Zim hands out Zambian grain to stave off starvation
27 SEP 2013 00:00 FARAI SHOKO
Zimbabwe's Agriculture Minister Joseph Made says the new administration has started handing out maize to those people who are vulnerable to starvation in the southern parts of the country.
The Mail & Guardian two weeks ago reported that the United Nations had said in a report that more than 2.2-million people in half of Zimbabwe's 10 political provinces are facing a famine.
The M&G also exposed that Zimbabwe's strategic grain reserve parastatal, the Grain Marketing Board (GMB), which is charged with grain procurement and securing reserves, is in serious trouble because its silos are nearly empty.
Made admitted that the 3 400 tonnes of grain the government bought from Zambia earlier this year is inadequate.
However, he was quick to say that no one would starve because the government had "sound plans" to avert serious food shortages. He also said the GMB was on top of the situation.
Made said that the GMB's chief executive officer, Albert Mandizha, gave him an update this week on the movement of grain.
Distribution continues "The grain continues to move into the country from Zambia and the trunk that we paid for, which is about 3 400 tonnes, has now arrived."
Made said it was being distributed in Matabeleland South and Matabeleland North, in some parts of Manicaland, in Masvingo and in some parts of the Midlands.
He was retained by President Robert Mugabe for the agriculture portfolio despite the country's disastrous farming output in the past five years.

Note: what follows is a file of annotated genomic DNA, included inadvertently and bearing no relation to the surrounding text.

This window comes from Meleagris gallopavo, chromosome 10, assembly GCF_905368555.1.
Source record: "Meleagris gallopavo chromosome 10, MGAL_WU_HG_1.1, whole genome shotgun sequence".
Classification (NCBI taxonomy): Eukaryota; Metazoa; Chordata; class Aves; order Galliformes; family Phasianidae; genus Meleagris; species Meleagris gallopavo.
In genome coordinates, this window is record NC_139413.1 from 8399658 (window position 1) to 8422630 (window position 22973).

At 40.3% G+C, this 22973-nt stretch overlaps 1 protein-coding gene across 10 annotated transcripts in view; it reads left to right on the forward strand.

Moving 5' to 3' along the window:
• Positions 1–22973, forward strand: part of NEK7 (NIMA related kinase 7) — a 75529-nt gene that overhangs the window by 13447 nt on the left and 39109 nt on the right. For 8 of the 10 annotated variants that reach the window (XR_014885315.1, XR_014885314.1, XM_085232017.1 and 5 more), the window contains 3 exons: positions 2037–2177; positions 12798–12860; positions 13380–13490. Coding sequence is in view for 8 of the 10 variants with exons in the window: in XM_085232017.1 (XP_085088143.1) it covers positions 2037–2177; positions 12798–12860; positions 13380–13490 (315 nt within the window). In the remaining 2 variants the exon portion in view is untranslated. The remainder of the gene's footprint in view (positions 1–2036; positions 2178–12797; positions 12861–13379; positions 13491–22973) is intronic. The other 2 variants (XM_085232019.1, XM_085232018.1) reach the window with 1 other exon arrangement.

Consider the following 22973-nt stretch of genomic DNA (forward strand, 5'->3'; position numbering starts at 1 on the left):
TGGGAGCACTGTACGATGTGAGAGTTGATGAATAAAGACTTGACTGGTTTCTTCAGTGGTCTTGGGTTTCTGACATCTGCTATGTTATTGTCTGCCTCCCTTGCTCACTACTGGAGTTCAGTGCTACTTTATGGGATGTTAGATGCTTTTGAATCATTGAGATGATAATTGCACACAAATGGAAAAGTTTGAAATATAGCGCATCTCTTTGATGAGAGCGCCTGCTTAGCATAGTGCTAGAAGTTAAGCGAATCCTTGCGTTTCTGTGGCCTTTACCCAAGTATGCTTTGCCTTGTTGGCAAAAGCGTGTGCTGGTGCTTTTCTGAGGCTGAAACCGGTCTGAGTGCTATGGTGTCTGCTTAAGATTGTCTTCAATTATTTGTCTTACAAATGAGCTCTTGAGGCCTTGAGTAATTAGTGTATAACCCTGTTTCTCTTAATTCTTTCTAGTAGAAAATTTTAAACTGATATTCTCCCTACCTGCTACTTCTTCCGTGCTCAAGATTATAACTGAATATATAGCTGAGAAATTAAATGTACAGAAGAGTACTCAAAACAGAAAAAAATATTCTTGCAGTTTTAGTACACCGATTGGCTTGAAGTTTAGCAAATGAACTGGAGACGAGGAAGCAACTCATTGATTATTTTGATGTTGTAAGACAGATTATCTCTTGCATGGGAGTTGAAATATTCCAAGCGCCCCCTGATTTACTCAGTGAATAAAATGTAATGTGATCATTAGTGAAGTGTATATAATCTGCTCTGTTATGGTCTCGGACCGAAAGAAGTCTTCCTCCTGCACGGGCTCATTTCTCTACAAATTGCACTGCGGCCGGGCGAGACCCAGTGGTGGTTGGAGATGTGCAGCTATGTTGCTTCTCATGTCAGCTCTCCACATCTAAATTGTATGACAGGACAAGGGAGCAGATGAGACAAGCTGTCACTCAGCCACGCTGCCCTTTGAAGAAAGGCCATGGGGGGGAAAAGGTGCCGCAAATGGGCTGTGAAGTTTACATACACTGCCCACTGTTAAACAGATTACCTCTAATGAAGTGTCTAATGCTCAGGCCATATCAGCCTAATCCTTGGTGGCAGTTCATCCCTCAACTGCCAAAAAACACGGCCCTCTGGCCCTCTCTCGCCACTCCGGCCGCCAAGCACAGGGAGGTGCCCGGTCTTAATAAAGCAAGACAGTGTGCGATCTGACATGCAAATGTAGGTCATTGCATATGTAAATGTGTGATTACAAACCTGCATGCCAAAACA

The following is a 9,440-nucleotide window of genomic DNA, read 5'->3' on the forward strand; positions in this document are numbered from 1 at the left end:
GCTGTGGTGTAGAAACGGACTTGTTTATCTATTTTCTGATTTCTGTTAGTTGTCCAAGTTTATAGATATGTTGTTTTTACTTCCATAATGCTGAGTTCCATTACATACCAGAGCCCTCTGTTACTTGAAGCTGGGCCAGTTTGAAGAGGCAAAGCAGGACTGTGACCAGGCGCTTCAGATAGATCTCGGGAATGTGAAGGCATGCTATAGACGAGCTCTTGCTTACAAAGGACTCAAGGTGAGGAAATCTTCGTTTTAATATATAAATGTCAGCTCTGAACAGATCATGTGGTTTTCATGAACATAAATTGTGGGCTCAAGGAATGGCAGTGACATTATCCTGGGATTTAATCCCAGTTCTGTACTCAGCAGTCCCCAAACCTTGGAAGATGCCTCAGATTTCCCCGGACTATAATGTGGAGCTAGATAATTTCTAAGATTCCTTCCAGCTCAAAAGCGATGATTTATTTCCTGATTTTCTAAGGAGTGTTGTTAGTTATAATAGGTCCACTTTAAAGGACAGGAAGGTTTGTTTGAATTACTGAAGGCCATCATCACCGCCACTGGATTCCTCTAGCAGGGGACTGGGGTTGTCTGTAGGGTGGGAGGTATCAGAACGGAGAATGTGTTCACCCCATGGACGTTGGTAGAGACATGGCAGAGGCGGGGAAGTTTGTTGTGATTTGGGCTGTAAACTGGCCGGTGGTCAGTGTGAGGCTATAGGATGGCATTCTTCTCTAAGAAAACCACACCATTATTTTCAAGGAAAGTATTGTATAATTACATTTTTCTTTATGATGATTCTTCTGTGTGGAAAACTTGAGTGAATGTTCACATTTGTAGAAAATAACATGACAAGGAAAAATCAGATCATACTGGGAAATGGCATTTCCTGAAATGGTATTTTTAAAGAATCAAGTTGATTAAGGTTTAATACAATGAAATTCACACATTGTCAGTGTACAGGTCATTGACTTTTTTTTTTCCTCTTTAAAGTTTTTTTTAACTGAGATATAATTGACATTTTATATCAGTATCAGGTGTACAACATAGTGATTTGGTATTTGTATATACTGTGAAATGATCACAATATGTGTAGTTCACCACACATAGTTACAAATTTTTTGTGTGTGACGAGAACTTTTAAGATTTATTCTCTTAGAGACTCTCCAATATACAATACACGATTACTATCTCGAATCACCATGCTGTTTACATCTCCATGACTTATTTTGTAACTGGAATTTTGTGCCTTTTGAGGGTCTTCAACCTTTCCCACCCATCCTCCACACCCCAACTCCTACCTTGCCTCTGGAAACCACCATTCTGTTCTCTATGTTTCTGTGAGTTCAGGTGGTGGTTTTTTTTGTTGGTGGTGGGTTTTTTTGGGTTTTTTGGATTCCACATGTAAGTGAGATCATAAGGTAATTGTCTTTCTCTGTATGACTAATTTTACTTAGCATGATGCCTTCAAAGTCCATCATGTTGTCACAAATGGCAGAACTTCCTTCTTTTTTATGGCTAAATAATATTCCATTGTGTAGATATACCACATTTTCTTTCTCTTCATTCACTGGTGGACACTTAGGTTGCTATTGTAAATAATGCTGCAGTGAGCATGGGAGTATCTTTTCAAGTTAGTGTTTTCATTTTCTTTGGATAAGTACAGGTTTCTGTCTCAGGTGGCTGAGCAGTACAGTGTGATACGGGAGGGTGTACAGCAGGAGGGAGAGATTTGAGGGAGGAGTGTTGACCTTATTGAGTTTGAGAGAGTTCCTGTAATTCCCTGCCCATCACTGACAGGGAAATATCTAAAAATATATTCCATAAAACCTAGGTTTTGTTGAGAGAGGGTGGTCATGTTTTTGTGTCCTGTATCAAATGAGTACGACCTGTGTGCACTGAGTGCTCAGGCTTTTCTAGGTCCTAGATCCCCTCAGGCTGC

When asked exactly how much grain was being imported, Made said: "I don't have the figures right now on what has been moved where, but the grain is being moved."
Zimbabwe has placed an order for 150 000 tonnes from Zambia as part of an effort to plug the grain deficit amid allegations three weeks ago by the Commercial Farmers' Union of Zimbabwe that the GMB only has about 20 000 tonnes of grain — enough to last about five days. The GMB has not denied the allegation.
Made said the government was working with nongovernmental organisations to ensure that food reached the southern parts of the country, which the World Food Programme said were in dire straits.
The minister said September to December were the most critical months, so agencies working with nongovernmental organisations were "moving with speed".
"Because of pressure due to the fact that we are in the critical months, we are busy moving the grain that has arrived. However, it is inadequate. Arrangements are being made to bring some more grain. More maize will be coming in. There is no need to panic," he said.
He declined to say how much was being spent on the food imports.